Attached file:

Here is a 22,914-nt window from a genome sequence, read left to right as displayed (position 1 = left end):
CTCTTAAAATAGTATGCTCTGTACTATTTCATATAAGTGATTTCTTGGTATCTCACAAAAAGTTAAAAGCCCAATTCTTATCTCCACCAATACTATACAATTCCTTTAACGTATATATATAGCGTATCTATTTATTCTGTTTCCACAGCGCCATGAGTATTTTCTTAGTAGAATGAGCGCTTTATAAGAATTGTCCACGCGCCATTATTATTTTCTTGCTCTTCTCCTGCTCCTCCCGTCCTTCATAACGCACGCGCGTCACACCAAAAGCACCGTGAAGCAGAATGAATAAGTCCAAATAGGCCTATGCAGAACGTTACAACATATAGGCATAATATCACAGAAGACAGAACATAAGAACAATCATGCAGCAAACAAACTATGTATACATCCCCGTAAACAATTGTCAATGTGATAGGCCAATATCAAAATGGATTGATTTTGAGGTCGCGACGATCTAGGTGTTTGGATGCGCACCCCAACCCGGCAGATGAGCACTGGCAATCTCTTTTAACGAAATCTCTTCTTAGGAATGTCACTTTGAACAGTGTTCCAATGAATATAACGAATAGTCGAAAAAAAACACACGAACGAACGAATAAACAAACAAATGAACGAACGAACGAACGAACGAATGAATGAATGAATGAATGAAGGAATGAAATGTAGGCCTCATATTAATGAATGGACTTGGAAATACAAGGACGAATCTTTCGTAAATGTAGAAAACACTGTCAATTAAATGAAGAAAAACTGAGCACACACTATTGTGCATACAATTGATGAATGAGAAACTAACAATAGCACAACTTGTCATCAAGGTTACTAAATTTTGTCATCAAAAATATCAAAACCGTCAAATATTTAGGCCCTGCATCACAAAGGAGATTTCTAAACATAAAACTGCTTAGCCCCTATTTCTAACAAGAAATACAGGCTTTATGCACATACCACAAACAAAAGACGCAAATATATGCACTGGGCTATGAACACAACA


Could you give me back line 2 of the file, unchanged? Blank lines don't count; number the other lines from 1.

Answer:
CTCTTAAAATAGTATGCTCTGTACTATTTCATATAAGTGATTTCTTGGTATCTCACAAAAAGTTAAAAGCCCAATTCTTATCTCCACCAATACTATACAATTCCTTTAACGTATATATATAGCGTATCTATTTATTCTGTTTCCACAGCGCCATGAGTATTTTCTTAGTAGAATGAGCGCTTTATAAGAATTGTCCACGCGCCATTATTATTTTCTTGCTCTTCTCCTGCTCCTCCCGTCCTTCATAACGCACGCGCGTCACACCAAAAGCACCGTGAAGCAGAATGAATAAGTCCAAATAGGCCTATGCAGAACGTTACAACATATAGGCATAATATCACAGAAGACAGAACATAAGAACAATCATGCAGCAAACAAACTATGTATACATCCCCGTAAACAATTGTCAATGTGATAGGCCAATATCAAAATGGATTGATTTTGAGGTCGCGACGATCTAGGTGTTTGGATGCGCACCCCAACCCGGCAGATGAGCACTGGCAATCTCTTTTAACGAAATCTCTTCTTAGGAATGTCACTTTGAACAGTGTTCCAATGAATATAACGAATAGTCGAAAAAAAACACACGAACGAACGAATAAACAAACAAATGAACGAACGAACGAACGAACGAATGAATGAATGAATGAATGAAGGAATGAAATGTAGGCCTCATATTAATGAATGGACTTGGAAATACAAGGACGAATCTTTCGTAAATGTAGAAAACACTGTCAATTAAATGAAGAAAAACTGAGCACACACTATTGTGCATACAATTGATGAATGAGAAACTAACAATAGCACAACTTGTCATCAAGGTTACTAAATTTTGTCATCAAAAATATCAAAACCGTCAAATATTTAGGCCCTGCATCACAAAGGAGATTTCTAAACATAAAACTGCTTAGCCCCTATTTCTAACAAGAAATACAGGCTTTATGCACATACCACAAACAAAAGACGCAAATATATGCACTGGGCTATGAACACAACA